Christmas consent form irks Norway parents

The Local Norway
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Christmas consent form irks Norway parents
Photo: Vegard Wivestad Grøtt / NTB scanpix

Some Norwegian parents are asking just how far schools should go in accommodating minorities after a school in suburban Oslo asked parents for permission to let kids dance around the Christmas tree.


Oslo area mum Karianne Haug told Aftenposten that she could scarcely believe her own eyes when her child came home from Lesterud School in the western suburban municipality of Bærum with a slip asking permission to let her child sing and dance around the Christmas tree. 
“It’s fine to ask [for one’s child] to be exempt from the religious service, that has worked fine for years, but to have to check off permission to dance around the Christmas tree? What will be next? Where is the limit for how many considerations we should take? Who makes these considerations, and for whom?” she said.
School official Gry Hovland said that several area schools have for several years had a joint set of rules for which types of activities kids can participate in. She said the guidelines are based upon recommendations from the  Norwegian Directorate for Education and Training (Utdanningsdirektoratet), which references a European Court of Human Rights decision a few years ago that recommends schools be “especially cautious” about religious activities amongst young students. 
“We interpret going around the Christmas tree, which includes singing Christian songs, as an event that tends toward religious content. We want to protect ourselves and not cross any boundaries. That’s why we ask parents and guardians to give permission to go around the Christmas tree,” she told Aftenposten.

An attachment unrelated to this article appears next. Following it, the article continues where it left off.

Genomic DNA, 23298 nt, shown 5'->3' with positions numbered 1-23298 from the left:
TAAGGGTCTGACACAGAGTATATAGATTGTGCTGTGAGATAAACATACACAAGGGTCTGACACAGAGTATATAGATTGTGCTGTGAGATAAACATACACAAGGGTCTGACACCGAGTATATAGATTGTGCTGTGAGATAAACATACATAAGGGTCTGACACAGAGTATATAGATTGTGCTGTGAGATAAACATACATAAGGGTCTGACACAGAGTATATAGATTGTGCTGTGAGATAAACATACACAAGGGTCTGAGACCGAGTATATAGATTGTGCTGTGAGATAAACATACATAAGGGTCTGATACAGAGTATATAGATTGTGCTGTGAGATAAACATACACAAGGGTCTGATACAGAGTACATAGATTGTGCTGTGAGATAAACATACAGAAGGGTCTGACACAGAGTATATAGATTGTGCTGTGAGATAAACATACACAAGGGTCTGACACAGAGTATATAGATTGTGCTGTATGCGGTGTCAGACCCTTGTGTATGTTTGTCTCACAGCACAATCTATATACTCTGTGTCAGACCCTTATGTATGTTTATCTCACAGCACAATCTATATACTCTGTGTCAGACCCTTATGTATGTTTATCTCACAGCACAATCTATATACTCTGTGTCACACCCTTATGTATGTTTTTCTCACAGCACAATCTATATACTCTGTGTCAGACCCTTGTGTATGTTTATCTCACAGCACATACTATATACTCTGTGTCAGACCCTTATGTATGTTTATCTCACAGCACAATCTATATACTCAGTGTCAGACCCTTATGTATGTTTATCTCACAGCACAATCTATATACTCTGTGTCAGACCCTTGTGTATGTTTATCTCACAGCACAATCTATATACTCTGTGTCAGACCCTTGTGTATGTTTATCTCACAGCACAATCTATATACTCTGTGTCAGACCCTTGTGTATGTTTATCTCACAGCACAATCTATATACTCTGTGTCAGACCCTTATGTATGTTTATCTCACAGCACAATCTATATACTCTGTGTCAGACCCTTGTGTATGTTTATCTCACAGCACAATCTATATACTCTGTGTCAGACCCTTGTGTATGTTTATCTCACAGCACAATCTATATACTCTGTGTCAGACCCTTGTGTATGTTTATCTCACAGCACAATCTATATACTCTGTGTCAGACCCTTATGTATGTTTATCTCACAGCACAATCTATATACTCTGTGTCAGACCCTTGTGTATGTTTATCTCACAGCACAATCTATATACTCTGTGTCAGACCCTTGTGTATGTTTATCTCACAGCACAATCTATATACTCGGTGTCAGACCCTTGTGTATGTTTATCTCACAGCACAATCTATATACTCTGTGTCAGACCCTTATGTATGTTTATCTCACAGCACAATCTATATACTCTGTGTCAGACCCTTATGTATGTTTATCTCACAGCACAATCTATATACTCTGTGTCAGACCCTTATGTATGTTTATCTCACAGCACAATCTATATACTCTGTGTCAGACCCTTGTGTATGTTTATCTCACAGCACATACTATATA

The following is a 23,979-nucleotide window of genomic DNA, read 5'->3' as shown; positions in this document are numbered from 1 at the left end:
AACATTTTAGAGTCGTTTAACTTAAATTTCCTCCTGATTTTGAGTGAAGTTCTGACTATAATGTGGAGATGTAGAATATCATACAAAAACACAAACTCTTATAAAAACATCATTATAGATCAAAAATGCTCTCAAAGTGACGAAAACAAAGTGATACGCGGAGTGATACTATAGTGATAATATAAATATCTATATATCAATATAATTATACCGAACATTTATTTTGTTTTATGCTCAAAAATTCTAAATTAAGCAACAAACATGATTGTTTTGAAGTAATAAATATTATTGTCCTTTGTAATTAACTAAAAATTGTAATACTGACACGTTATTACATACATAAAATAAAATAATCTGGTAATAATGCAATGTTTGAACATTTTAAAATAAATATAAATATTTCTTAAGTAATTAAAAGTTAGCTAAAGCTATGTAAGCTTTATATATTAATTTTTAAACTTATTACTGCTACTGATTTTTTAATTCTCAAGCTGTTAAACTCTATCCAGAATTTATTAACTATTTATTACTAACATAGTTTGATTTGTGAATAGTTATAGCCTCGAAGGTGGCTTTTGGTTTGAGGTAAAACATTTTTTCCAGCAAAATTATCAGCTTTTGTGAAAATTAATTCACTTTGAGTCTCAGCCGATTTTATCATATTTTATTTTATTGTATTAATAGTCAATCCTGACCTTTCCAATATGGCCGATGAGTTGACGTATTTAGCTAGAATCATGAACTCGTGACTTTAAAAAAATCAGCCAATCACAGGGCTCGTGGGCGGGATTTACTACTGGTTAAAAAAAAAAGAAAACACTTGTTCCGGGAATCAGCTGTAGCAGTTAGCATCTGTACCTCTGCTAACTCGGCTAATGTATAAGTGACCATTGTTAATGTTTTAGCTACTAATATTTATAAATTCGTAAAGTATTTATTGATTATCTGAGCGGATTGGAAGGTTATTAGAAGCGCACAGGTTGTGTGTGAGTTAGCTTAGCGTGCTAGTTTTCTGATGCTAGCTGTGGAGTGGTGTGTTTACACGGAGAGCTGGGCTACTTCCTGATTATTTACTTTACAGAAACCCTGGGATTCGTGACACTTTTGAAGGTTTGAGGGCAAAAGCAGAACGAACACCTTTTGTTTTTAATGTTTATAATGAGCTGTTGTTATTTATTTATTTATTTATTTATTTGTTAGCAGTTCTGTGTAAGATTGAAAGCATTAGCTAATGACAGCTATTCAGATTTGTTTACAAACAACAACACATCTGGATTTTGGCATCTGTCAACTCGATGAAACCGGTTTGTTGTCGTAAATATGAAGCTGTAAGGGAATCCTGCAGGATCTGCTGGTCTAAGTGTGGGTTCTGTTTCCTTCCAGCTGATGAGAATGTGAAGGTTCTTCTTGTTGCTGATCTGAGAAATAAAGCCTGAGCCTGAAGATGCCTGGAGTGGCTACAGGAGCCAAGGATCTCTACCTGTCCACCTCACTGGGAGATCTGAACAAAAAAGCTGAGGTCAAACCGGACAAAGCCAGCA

She said that very few students opt out of the ritual, while more parents opt to not let their children participate in the religious service. 
Loveleen Brenna, who heads a consultancy firm focused on diversity in the workplace, told Aftenposten that while she is sure the school had the best intentions, the Christmas tree exemption was misguided. 
“One must be careful not to wipe out part of the cultural foundation in Norway under the guise of respect for diversity,” she warned. 
That sentiment was echoed by concerned mum Haug. 
“Norwegian traditions are important, that’s how I see it. We live in a society with rapid changes and families that are splitting up. Traditions help to protect our children. I think it creates a problem if all students, regardless of their believes, can’t gather around the Christmas tree – how harmful can it be?” she asked Aftenposten. 


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